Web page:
It might sound a little corny, but hey, it’s not my fault our world distrusts sincerity. With a batch of new students getting comfortable in the internship, with AWP coming up (next week!), and everything else, the reasons I thank people and the reasons I struggle to accept thanks have been on my mind. I hope to keep getting better at it, and I know that I’ll have many more people to thank in the future.
Next week’s conference tends to be overwhelming and chaotic, and you’ll hear many people refer to it as a schmoozefest (and other terms that are best left unwritten in this post). If you’re going, chances are you’re going to run into someone you should thank: a professor, an editor, a publisher, an old classmate. They all matter. And in the four days madness of AWP, find the time to be gracious and thankful to those people in your writing life that have shaped you, especially those who did so in ways that, perhaps, you didn’t fully appreciate five, ten, or however many years ago it’s been since you last saw ’em. I know I will. Even if I stumble and bumble the words, I hope the person I’m thanking will know that I mean it.
Follow Michael on Twitter: @mpnye
A Personal Blueprint for AWP Chicago
Next week is the Association of Writers and Writing Programs annual conference and bookfair. Which is a mouthful. Most people just say AWP. It’s in Chicago this year, and sadly for those of us here in Columbia, it’s at the exact same time as the True/False film festival. But duty calls, so our entire senior staff, graduate editors, and a health dose of our office staff and interns are all headed north. At our table, we will be giving a way issues of The Missouri Review (that’s right: for free!), rolling out our new iPad app, subscription deals, offering the chance to meet three of our favorite authors, and generally talking about any and every thing that you might want to know about our magazine and writing in general. Please come by and say “Yo!”
In this space, we’ve written about AWP before. Michael Kardos wrote about how overwhelming it can feel. Michael Petrik wrote about last year’s conference in Washington D.C. before we went, and I did a roundup after we got back. The year before, I wrote about AWP Denver. And if you keep picking through our blog archives, you’ll find that everyone has different responses: former managing editor Richard Sowienski wrote about AWP 2007 (held in Atlanta). Officially, AWP has its own useful series of questions and answers, and the good folks at Tin House can help you identify poets.
The other day, I ran into one of my friends who is a first year MFA candidate at a Big University. He said that he too was headed up to Chicago, and asked what it was like and what he should do up there. Which got me thinking about my last couple of AWP experiences and how they’ve shaped my current plans. Here’s a quick rundown:
2004: Chicago. I went with my graduate program. Our program didn’t have a table at the book fair for the program or our literary journal, so we went as a wandering pack of about two dozen people. The first year I went to a lot of panels and picked up a ton of free merchandise and cheap sample copies. Back home, I dumped my back of thirty some odd journals and a weird mixture of Things I Do Not Need (rulers, bookmarks, shot glasses, pens, etc.) on the floor of my apartment and wondered what I was supposed to do with all of this stuff.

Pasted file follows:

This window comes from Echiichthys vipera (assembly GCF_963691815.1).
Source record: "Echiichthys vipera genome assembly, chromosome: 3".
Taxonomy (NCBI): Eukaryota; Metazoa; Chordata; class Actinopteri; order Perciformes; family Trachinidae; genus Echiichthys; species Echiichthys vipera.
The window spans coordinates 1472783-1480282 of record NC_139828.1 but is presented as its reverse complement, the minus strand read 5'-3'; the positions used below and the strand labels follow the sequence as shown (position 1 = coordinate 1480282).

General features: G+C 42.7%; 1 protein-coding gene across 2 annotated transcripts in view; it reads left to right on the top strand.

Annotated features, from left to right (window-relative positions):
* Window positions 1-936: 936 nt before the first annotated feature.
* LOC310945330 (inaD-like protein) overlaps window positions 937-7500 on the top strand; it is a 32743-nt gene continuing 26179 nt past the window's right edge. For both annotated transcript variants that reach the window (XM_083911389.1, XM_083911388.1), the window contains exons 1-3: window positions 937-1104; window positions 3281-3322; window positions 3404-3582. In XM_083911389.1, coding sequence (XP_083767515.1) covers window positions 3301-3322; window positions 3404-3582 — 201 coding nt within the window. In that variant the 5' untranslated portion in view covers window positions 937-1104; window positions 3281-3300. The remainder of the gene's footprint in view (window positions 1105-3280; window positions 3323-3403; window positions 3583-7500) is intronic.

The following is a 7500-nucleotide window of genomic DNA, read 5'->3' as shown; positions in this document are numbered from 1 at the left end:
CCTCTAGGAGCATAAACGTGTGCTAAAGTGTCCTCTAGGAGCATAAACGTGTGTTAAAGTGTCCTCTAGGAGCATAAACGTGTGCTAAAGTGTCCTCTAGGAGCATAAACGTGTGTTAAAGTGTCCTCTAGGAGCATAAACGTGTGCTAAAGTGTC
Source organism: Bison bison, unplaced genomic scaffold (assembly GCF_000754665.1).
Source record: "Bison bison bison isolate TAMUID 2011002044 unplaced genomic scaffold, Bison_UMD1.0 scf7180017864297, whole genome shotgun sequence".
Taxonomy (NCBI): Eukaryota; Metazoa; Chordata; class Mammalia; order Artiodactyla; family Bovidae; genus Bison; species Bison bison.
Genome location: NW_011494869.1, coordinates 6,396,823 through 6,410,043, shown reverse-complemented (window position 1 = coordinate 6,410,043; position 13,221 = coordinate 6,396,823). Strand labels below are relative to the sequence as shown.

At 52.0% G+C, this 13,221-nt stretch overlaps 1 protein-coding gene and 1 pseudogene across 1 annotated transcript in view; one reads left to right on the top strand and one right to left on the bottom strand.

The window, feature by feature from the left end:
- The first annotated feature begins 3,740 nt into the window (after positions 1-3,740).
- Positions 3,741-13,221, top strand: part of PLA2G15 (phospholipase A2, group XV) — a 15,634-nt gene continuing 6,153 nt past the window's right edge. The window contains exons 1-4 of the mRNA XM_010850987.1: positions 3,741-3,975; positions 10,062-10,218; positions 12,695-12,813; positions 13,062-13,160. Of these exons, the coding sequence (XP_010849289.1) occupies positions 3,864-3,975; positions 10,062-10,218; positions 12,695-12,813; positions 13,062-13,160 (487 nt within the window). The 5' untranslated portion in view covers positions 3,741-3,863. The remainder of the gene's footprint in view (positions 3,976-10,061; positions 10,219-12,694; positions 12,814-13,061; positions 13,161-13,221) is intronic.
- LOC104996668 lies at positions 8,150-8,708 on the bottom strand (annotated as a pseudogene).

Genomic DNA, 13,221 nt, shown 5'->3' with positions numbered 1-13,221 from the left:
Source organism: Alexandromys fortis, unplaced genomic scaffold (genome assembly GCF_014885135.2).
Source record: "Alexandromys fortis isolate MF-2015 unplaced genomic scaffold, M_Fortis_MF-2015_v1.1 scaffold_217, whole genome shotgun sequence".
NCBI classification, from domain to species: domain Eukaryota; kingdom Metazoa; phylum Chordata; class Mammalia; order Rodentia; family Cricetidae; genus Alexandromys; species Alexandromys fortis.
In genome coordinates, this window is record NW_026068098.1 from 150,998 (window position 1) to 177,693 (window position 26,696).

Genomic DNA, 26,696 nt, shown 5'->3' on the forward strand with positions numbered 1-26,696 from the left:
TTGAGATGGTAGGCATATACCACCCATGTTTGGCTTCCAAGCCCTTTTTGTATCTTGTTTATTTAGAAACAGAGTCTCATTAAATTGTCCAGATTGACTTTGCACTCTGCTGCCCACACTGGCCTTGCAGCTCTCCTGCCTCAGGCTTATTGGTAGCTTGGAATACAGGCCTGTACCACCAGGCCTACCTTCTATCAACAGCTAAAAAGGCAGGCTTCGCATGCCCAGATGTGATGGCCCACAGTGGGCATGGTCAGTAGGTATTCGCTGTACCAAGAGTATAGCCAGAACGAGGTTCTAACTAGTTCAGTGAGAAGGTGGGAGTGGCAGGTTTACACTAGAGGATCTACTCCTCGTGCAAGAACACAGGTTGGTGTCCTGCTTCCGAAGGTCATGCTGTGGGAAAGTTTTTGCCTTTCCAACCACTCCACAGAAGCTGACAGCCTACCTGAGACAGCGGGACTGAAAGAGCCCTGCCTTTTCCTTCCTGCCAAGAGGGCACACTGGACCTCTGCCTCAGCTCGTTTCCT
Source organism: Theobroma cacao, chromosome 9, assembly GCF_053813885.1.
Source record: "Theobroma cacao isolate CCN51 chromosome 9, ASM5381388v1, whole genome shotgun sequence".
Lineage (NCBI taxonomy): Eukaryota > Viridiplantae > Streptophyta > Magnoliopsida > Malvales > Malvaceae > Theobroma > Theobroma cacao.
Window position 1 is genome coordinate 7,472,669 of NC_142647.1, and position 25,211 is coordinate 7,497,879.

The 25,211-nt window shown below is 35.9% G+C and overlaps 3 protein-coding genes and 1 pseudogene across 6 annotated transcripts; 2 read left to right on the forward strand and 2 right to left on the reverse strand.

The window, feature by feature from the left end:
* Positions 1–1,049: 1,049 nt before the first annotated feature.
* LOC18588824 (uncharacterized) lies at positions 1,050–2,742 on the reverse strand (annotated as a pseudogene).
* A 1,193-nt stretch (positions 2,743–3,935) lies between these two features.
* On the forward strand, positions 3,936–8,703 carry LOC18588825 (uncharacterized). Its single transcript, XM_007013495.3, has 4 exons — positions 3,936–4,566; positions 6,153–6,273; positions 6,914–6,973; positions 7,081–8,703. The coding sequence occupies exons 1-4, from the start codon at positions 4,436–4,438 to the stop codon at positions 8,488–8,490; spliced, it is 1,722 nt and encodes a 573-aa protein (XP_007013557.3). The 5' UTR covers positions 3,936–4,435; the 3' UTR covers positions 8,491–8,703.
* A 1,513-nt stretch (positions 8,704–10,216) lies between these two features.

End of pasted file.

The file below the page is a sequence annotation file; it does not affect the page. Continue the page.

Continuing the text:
2009: Chicago. Went representing River Styx, though we couldn’t afford a table. Out of graduate school, none of my old workshop buddies were there. Went to less panels. Spent more time at the book fair and at the bars. Randomly ran into Richard Bausch again (I’d met him in St. Louis the year before), and he actually remembered me! Brought home less stuff.
2010: Denver. My first year with The Missouri Review. Nice to be behind a table. Went looking for, and found, lots of other editors to ask them questions about their magazines and what made them great. Wonk-ier. Lots more off-site readings. Saw many old friends this time. Warmer weather. “It’s the altitude!” was the running not so funny joke. Bummed I missed the Nuggets game.
2011. Washington D.C. Nightmare trying to get there due to 20 inches of snow (!!!) in Missouri. Half our staff didn’t make it. On a panel about print journals with online content. Otherwise, didn’t go to any panels. Tons of friends to see for catchup drinks and dinner (read: more drinks). Hotel room was awesome. Refused all free gifts at tables. Missed about a hundred people that I wanted to talk to. Exhausted by Saturday night. Did not bother seeing if there was a Wizards game.
Based on this experience, here’s my current loose rules of thumbs—subject to change at any time—for this year’s AWP.
Skip the panels. Controversal advice, I’m sure. A regular criticism of AWP panels is that they are not particularly good and poorly organized, and that panels are selected for name recognition rather than the quality of the presentation. I wish I could disagree. Most of the panels were far more interesting to me as a grad student than they were once I was working at a literary journal, but even then, the rooms were cramped, the panels started late, and mostly, I wanted to have a conversation with a particular panelist rather than hear what all of them had to say. I usually just looked for said panelists over the course of four days. Remember, everyone wears badges.
Hit the bookfair hard. The bookfair, to me, is where it’s at. I’m completely and totally biased: I work on a literary magazine, and love it. So, of course, I go to the tables and want to hear about what they are doing and what they are up to. I love talking shop. And when you find a table, and the editors are really interesting? You learn a ton about publishing. I highly recommend it.